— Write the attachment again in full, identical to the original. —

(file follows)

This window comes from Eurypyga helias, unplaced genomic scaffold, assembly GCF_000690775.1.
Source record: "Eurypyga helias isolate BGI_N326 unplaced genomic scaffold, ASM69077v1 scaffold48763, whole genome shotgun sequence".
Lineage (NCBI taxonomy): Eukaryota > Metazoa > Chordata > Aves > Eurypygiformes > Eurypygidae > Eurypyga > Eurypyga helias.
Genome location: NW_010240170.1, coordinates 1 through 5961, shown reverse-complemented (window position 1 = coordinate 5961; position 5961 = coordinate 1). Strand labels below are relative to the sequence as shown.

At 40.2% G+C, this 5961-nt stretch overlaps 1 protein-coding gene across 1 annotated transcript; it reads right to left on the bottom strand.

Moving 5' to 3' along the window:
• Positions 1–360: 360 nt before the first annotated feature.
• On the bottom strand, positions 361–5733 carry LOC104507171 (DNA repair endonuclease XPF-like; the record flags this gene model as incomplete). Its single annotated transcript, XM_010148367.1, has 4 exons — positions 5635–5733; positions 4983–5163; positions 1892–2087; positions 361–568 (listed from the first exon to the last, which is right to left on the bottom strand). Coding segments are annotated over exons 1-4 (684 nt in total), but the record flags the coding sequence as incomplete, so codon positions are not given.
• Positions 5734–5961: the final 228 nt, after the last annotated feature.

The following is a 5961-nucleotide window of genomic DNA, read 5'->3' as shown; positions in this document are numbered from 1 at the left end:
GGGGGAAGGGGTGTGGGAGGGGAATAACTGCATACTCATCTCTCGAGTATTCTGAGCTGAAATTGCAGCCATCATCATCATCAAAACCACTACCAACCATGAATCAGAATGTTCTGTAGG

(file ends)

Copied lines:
This window comes from Eurypyga helias, unplaced genomic scaffold, assembly GCF_000690775.1.
Source record: "Eurypyga helias isolate BGI_N326 unplaced genomic scaffold, ASM69077v1 scaffold48763, whole genome shotgun sequence".
Lineage (NCBI taxonomy): Eukaryota > Metazoa > Chordata > Aves > Eurypygiformes > Eurypygidae > Eurypyga > Eurypyga helias.
Genome location: NW_010240170.1, coordinates 1 through 5961, shown reverse-complemented (window position 1 = coordinate 5961; position 5961 = coordinate 1). Strand labels below are relative to the sequence as shown.

At 40.2% G+C, this 5961-nt stretch overlaps 1 protein-coding gene across 1 annotated transcript; it reads right to left on the bottom strand.

Moving 5' to 3' along the window:
• Positions 1–360: 360 nt before the first annotated feature.
• On the bottom strand, positions 361–5733 carry LOC104507171 (DNA repair endonuclease XPF-like; the record flags this gene model as incomplete). Its single annotated transcript, XM_010148367.1, has 4 exons — positions 5635–5733; positions 4983–5163; positions 1892–2087; positions 361–568 (listed from the first exon to the last, which is right to left on the bottom strand). Coding segments are annotated over exons 1-4 (684 nt in total), but the record flags the coding sequence as incomplete, so codon positions are not given.
• Positions 5734–5961: the final 228 nt, after the last annotated feature.

The following is a 5961-nucleotide window of genomic DNA, read 5'->3' as shown; positions in this document are numbered from 1 at the left end:
GGGGGAAGGGGTGTGGGAGGGGAATAACTGCATACTCATCTCTCGAGTATTCTGAGCTGAAATTGCAGCCATCATCATCATCAAAACCACTACCAACCATGAATCAGAATGTTCTGTAGG